CBS News’s Sharyl Attkisson and the Washington Post’s Sally Quinn have a theory about the cause of the breakup of Al and Tipper Gore’s 40-year-old marriage. Apparently, it was all George W. Bush’s fault.
The theory goes like this: The devastation inflicted upon the Gores as a result of the 2000 Election was so horrendous that, 10 years later, their decades-long marriage could not survive the stress of it. Is there nothing horrible that happened in the first decade of the 21st Century that the man from Crawford, Texas, is not responsible for?
Ordinarily we would allow the ending of a political marriage that does not involve scandal to pass without comment. Al Gore’s politics may have been detestable, his behavior in the wake of the 2000 Campaign divisive, his environmental activism insane, and his Nobel Prize and Academy Award undeserved, but he does not deserve the pain of growing separate from a women with whom he obviously intended to grow old with. However we cannot allow to go unnoticed the idea that it was all Bush’s fault.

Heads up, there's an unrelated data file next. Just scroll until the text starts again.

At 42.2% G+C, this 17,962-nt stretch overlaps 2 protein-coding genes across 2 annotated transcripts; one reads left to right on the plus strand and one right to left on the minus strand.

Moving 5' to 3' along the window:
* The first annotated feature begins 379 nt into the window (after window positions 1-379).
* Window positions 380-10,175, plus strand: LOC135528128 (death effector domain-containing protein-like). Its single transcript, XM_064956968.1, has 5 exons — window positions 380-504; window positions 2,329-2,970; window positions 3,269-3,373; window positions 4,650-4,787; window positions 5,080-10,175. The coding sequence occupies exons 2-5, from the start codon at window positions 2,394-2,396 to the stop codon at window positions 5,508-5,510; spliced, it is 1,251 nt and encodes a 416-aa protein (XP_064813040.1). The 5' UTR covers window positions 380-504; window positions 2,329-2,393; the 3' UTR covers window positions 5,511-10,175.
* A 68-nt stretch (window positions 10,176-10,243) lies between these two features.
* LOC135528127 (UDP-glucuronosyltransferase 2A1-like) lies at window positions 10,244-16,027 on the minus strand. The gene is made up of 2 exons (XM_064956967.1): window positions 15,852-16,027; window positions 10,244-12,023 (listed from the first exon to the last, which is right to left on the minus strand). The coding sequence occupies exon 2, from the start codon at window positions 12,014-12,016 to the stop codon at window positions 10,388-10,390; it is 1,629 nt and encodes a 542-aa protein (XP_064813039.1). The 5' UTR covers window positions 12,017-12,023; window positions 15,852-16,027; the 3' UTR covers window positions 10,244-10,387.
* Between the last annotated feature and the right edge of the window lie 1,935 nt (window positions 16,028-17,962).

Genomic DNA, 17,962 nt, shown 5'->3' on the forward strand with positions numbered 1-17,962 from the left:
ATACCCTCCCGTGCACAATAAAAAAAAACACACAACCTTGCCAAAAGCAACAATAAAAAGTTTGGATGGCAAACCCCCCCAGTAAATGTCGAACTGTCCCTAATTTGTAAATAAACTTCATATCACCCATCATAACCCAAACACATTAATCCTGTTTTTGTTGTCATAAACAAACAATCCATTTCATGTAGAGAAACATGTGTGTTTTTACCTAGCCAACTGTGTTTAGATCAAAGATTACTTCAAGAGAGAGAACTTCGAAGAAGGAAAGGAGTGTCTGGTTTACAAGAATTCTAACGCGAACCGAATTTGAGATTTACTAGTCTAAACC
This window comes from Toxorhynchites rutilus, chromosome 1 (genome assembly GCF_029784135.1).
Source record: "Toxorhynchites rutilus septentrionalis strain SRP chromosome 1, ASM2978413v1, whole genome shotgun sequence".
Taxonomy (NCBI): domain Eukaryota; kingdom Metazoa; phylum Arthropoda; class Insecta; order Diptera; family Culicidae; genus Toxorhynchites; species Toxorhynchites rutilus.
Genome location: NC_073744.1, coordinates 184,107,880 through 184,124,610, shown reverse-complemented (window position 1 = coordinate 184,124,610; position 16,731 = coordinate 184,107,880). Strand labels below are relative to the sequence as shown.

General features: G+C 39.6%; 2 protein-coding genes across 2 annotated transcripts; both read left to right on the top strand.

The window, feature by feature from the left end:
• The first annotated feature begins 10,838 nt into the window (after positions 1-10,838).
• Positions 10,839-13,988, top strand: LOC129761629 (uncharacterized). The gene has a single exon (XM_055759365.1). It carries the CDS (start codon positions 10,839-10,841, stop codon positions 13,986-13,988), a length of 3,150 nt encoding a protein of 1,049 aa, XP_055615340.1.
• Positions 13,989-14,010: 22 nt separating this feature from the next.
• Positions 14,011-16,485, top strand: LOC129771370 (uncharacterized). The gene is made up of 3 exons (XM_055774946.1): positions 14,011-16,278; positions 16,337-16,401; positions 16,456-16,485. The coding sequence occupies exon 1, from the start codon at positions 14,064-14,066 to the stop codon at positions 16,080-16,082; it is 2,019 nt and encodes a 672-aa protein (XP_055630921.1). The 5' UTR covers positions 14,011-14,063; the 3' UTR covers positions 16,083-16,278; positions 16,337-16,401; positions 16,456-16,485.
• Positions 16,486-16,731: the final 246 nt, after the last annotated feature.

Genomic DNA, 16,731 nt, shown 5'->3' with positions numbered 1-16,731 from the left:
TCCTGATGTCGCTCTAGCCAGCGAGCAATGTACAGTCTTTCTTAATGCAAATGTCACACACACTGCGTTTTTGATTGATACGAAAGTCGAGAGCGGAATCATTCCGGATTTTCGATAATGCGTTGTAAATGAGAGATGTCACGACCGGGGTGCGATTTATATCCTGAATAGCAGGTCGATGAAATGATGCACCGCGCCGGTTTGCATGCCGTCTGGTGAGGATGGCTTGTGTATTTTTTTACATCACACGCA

High profile political marriages by their very nature have to be strong in order to survive for any length of time. The office holder half of the couple, usually the man, is under constant assault by his political enemies. This sort of thing can be very hurtful for the spouse who loves him or her. Just ask Laura Bush, Todd Palin, or Nancy Reagan.
At the same time, political power can prove to be an aphrodisiac and thus a temptation for the male office holder than can be hard to resist. Just ask Bill Clinton, Mark Sanford, and numerous others of both parties; the libertine Democrats and the family values Republicans both in equal measure. The public humiliation inflicted by a wayward husband and a public divorce is something often faced by a political wife. We can congratulate former Vice President Gore for not doing that at least.
But the idea that political loss is somehow an irreparable strain on a political marriage is not borne out by history. Most politicians, at one time, suffer defeat at the polls. But the sadness of being rejected by the electorate can be something that causes a political couple to grow together, not apart. Just ask Jimmy and Rosalyn Carter, Michael and Kitty Dukkakis, George and Barbara Bush, and Bob and Elizabeth Dole (who each suffered defeat at the polls.)
Whatever the reason for the Gores splitting up, ten years after the infamous staged snogging at the 2000 Democratic National Convention, it is something likely complex and private and certainly nothing that George W. Bush ever did. Despite the obvious political differences, we wish Al and Tipper Gore well and hope that they get through what is ahead of them with a minimum of pain.
Source: “CBS Decides Al and Tipper’s Separation is the Fault of….George W. Bush,” Brent Baker, Newsbusters, June 1st, 2010